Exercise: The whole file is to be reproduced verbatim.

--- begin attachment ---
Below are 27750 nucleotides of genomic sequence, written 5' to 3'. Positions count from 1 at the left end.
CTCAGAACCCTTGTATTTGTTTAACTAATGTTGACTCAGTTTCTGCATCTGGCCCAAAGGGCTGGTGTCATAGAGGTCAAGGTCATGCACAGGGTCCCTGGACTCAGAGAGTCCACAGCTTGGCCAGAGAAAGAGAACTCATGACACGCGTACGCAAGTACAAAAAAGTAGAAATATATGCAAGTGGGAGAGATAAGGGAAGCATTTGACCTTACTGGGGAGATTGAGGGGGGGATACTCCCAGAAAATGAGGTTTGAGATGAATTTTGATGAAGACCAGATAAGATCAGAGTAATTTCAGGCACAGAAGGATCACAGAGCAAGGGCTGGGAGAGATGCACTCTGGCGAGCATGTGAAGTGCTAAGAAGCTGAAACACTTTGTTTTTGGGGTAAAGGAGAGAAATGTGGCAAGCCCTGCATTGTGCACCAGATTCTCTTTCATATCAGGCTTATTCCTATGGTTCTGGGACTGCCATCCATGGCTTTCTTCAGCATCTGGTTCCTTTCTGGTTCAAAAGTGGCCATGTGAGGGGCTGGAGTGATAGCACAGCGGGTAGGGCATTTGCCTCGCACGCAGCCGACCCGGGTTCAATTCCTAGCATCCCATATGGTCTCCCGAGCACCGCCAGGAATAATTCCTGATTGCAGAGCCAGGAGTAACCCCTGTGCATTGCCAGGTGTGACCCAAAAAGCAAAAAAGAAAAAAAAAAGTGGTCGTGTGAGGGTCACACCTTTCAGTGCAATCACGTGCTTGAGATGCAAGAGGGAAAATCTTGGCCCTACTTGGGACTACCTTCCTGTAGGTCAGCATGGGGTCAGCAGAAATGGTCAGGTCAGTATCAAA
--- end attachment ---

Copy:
Below are 27750 nucleotides of genomic sequence, written 5' to 3'. Positions count from 1 at the left end.
CTCAGAACCCTTGTATTTGTTTAACTAATGTTGACTCAGTTTCTGCATCTGGCCCAAAGGGCTGGTGTCATAGAGGTCAAGGTCATGCACAGGGTCCCTGGACTCAGAGAGTCCACAGCTTGGCCAGAGAAAGAGAACTCATGACACGCGTACGCAAGTACAAAAAAGTAGAAATATATGCAAGTGGGAGAGATAAGGGAAGCATTTGACCTTACTGGGGAGATTGAGGGGGGGATACTCCCAGAAAATGAGGTTTGAGATGAATTTTGATGAAGACCAGATAAGATCAGAGTAATTTCAGGCACAGAAGGATCACAGAGCAAGGGCTGGGAGAGATGCACTCTGGCGAGCATGTGAAGTGCTAAGAAGCTGAAACACTTTGTTTTTGGGGTAAAGGAGAGAAATGTGGCAAGCCCTGCATTGTGCACCAGATTCTCTTTCATATCAGGCTTATTCCTATGGTTCTGGGACTGCCATCCATGGCTTTCTTCAGCATCTGGTTCCTTTCTGGTTCAAAAGTGGCCATGTGAGGGGCTGGAGTGATAGCACAGCGGGTAGGGCATTTGCCTCGCACGCAGCCGACCCGGGTTCAATTCCTAGCATCCCATATGGTCTCCCGAGCACCGCCAGGAATAATTCCTGATTGCAGAGCCAGGAGTAACCCCTGTGCATTGCCAGGTGTGACCCAAAAAGCAAAAAAGAAAAAAAAAAGTGGTCGTGTGAGGGTCACACCTTTCAGTGCAATCACGTGCTTGAGATGCAAGAGGGAAAATCTTGGCCCTACTTGGGACTACCTTCCTGTAGGTCAGCATGGGGTCAGCAGAAATGGTCAGGTCAGTATCAAA